• Your decision to fire lawyers or lawyer’s decision to fire you.

The “what ifs” are the most painful and avoidable elements in divorce everyone should face head on. You should embrace the opportunity to pay for this knowledge to have peace of mind post-divorce. A divorce financial planner is the expert you want and need during divorce to make strategic recommendations in a cost-efficient manner no matter what method you choose to deal with your divorce.

The expertise of divorce financial planners is essential during divorce: To help budget for this process; source funds to pay for the divorce; educate clients and professionals about complex financial issues; analyze choices with greater expertise and less expensively than lawyers; produce precise analysis for desired outcomes; and provide financial counseling to clients post divorce. This is what you get when you pay for it!

Top of Form

 

Dis-Orientation: Back to School and Divorce

Traditionally, autumn is a boom season for divorce, particularly for couples, who wait out the summer at the cottage before returning home to cut their marital ties. Many couples considering splitting decide to wait until after the holidays to break the news to their children. How are these parents going to approach their separation or divorce – and how will it affect their children?  
Obviously school-year separations can be difficult for school-age children. Parents need to bend over backwards to minimize the changes and transitions in their child’s life so as to keep school-related schedules, after-school activities, playtime with friends and other routines as much the same as possible.  

Parents with university aged children face the additional burden of having kids who are moving away from home.  The added stress of dealing with ever increasing tuition costs and related school expenses makes divorce at this stage more complex.

As couples work through their separation agreement, they should be aware of the many financial issues that affect them and their children beyond the traditional items of child support.

They should be considering such things as:

  • Is there enough savings set aside for tuition and room& board expenses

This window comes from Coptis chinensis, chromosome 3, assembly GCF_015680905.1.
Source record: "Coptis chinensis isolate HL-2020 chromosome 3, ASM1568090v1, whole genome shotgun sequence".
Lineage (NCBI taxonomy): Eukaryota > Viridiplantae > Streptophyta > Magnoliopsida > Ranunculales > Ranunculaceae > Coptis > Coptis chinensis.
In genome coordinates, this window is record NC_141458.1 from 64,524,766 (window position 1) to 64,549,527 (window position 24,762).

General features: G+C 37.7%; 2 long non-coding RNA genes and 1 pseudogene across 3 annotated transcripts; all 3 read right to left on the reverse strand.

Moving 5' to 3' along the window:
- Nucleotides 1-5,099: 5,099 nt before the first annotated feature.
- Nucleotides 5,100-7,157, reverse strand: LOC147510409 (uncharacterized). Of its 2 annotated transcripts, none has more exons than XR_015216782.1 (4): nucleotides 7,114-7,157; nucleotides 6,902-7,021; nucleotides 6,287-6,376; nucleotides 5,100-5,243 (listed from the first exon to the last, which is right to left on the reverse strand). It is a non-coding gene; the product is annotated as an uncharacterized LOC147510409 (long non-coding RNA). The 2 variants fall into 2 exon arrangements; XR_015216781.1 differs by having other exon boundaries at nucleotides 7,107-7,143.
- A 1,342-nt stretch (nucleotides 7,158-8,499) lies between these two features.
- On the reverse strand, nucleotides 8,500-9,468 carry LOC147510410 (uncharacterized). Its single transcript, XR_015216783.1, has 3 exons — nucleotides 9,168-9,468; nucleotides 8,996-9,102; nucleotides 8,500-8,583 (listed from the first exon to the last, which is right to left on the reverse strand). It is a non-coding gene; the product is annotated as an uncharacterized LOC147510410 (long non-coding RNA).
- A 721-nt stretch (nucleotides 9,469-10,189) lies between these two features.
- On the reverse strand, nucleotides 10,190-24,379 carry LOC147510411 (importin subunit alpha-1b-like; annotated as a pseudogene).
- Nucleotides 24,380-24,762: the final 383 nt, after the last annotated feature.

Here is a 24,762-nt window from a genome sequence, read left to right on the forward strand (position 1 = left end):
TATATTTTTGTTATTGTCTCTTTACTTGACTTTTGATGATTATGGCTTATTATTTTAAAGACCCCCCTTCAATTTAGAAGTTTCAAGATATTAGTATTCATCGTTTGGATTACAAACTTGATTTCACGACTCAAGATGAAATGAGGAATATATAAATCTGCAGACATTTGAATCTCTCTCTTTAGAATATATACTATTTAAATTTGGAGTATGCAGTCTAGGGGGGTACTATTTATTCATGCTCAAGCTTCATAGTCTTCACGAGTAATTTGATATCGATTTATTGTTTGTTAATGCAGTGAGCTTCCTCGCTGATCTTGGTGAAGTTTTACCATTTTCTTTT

• How will any shortfall be funded by each parent?
  • Who manages any RESP plan set up for the student?
  • What additional expenses will students/parents incur as a result of parents living apart
  • Who will benefit from any tuition tax credit available to transfer to a parent

Sending kids off to university is an exciting and challenging time for both students and parents alike.  Dealing with divorce at this stage in your family’s life adds additional challenges.   If you need help sorting through the financial issues around these issues, we may be in the position to help.

 

Facing divorce. . .Should I sell the house now?

 If you believe that we are facing a “real estate bubble” ,  the decision of what to do with your home   is  challenging.. sell now and wait to buy if/when prices go down?

 What does that mean to you if you’re someone facing divorce today?  Should you consider selling quickly to take advantage of the market now?  Some people believe they should sell now and split the money and each buy something  on you own before prices climb even further.  

Many couples  have to make  tough decisions  about their home sometimes before they have a final separation agreement in place.

Many people are carrying large debt loads and are shocked to see how much they in fact have left over  after paying off all their debts.  In calculating the cost of a new home, you must take into account such things as legal fees, moving costs, utility set up fees,  condo fees, etc

The big expense that buyers overlook, however,  is land transfer tax.  And if you  considering buying in the GTA, there is an additional land transfer tax assessed.  Most realtors and mortgage brokers websites have a land transfer tax calculator. If you can’t  locate one easily, let me know and I’ll do the  calculation for you.

For most couples, the marital home is your  largest asset. You may want to look at all your options and get  financial advice before moving on!

When You are the One Paying Support

According to a recent study done by Prudential Insurance in the U.S. of  the 1,140 women and 604 men surveyed,  it was reported that 22% of women ( married or with a partner)made more money than their husband or partner.